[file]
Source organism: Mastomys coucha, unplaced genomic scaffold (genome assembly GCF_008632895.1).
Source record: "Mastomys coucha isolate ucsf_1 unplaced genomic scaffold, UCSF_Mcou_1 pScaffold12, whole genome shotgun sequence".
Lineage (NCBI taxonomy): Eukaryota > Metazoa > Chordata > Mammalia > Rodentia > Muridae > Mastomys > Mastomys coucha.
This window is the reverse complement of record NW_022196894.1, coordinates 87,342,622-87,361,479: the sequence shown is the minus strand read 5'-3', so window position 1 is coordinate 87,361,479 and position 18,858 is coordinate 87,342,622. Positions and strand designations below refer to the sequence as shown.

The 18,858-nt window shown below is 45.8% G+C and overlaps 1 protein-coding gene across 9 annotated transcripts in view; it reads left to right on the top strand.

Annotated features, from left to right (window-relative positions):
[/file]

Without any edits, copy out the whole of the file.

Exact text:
Source organism: Mastomys coucha, unplaced genomic scaffold (genome assembly GCF_008632895.1).
Source record: "Mastomys coucha isolate ucsf_1 unplaced genomic scaffold, UCSF_Mcou_1 pScaffold12, whole genome shotgun sequence".
Lineage (NCBI taxonomy): Eukaryota > Metazoa > Chordata > Mammalia > Rodentia > Muridae > Mastomys > Mastomys coucha.
This window is the reverse complement of record NW_022196894.1, coordinates 87,342,622-87,361,479: the sequence shown is the minus strand read 5'-3', so window position 1 is coordinate 87,361,479 and position 18,858 is coordinate 87,342,622. Positions and strand designations below refer to the sequence as shown.

The 18,858-nt window shown below is 45.8% G+C and overlaps 1 protein-coding gene across 9 annotated transcripts in view; it reads left to right on the top strand.

Annotated features, from left to right (window-relative positions):